Productive teaching utilises integrated curriculum

Purposefully connected curriculum

The goal

Successful learners, confident & creative individuals and active & informed citizens

Melbourne Declaration on Educational Goals for Young Australians, MCEETYA, 2008

What is it?

Purposefully connected curriculum involves planning for teaching and learning that draws on two or three subjects within a learning area, or two or three learning areas or subjects… It is hoped that teachers and other curriculum leaders might consider purposefully connected curriculum as a planning option alongside the single curriculum approach. The latter approach refers to planning a teaching/learning unit which draws on one learning area or subject.

…Two conditions are essential for purposefully connected curriculum. First, a clear conceptual link (or links) needs to exist among the curricular area content descriptions connected in planning for teaching and learning. Second, the integrity of the curricular areas must be maintained. This refers to ensuring that the key purpose of the curricular area is not ‘watered down’ or lost as teaching and learning draws on more than one curricular area. Associated with maintaining the integrity of the curricular areas is the requirement that schools gather assessment data that indicates what students know and can do in specific curricular areas.
(Nayler, 2014, emphasis added)1

1 Nayler (2014) Enacting Australian Curriculum: Making connections for quality learning. Issues paper. Queensland Studies Authority.


We can build on conceptual links

…where overlapping or common concepts exist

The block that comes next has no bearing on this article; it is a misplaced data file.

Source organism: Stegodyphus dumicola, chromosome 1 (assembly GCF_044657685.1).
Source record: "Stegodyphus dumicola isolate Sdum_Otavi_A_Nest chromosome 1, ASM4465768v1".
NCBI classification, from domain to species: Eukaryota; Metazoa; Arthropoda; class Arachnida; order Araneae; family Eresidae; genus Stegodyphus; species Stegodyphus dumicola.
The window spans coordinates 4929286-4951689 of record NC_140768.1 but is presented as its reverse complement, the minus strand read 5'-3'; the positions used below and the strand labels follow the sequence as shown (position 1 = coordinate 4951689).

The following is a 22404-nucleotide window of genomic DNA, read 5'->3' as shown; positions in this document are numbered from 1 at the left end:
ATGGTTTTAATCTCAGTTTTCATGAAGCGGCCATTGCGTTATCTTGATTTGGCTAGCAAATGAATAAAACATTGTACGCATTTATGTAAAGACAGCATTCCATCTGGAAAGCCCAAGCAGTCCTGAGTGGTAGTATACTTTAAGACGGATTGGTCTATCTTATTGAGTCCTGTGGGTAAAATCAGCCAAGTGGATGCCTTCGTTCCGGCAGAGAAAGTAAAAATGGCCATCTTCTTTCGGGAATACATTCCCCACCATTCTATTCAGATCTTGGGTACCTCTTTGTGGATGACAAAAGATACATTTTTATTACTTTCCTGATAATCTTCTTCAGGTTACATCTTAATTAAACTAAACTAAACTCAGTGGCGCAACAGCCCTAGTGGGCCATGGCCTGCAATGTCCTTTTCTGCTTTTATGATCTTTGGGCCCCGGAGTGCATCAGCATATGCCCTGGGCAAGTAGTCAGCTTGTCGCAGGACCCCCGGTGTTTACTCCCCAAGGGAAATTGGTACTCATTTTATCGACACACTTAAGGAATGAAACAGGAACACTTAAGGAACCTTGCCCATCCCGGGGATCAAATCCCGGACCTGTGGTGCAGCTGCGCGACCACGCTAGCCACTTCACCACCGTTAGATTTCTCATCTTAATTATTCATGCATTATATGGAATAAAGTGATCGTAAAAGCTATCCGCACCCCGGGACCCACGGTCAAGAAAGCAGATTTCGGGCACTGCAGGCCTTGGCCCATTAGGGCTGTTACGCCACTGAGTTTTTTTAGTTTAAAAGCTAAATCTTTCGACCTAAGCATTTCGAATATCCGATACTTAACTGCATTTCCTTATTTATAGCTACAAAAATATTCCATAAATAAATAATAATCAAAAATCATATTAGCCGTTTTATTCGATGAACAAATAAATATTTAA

…where concepts are complementary in a particular learning context


  1. Why connect two or three learning areas/subjects in one unit of work?
    There are philosophical reasons (e.g. knowledge is connected and dynamic). There are also pragmatic reasons given there are many learning areas/subjects that constitute the Australian Curriculum. As a result, connecting curricular areas makes sense for real-world learning and for logistical reasons.
  2. Given that the Australian Curriculum is written in learning areas and subjects, does that mean we have to enact or implement it in units with strict curriculum boundaries?
    No! The QSA [QCAA] paper shows how content descriptions from up to three learning areas or subjects can contribute to a conceptual link/s that can form the basis of a unit of work. The Australian Curriculum, Assessment and Reporting Authority (ACARA) invites schools to ‘…[draw] on integrated approaches where appropriate…’2
  3. Given that schools must assess and report student achievement in relation to specific learning areas and subjects, does that mean that schools must utilise only single-curricular area assessment tasks?
    No, see Nayler (2014) for details around authentic assessment tasks in which teachers gather specific assessment data on up to three learning areas or subjects. Also see Nayler (2014) for an outline of a possible assessment task related to the Year 6 example.

2 The Shape of the Australian Curriculum (2012), p 13.

QSA (20011a) Principles for effective planning including: Design principles related to purposefully connected curriculum:
1. high expectations for all students (with extracts from the QSA Equity Statement (2006) included in italics below)
identifying and minimising structural barriers to access and participation
acknowledging the diversity of students and each individual’s life circumstances, and the need for particular strategies which can enhance engagement and equitable outcomes among all students
acknowledging the relationship between the valued knowledge and the participation of students in society
 1. sound educational philosophy such as:
teaching and learning for deep knowledge and understandings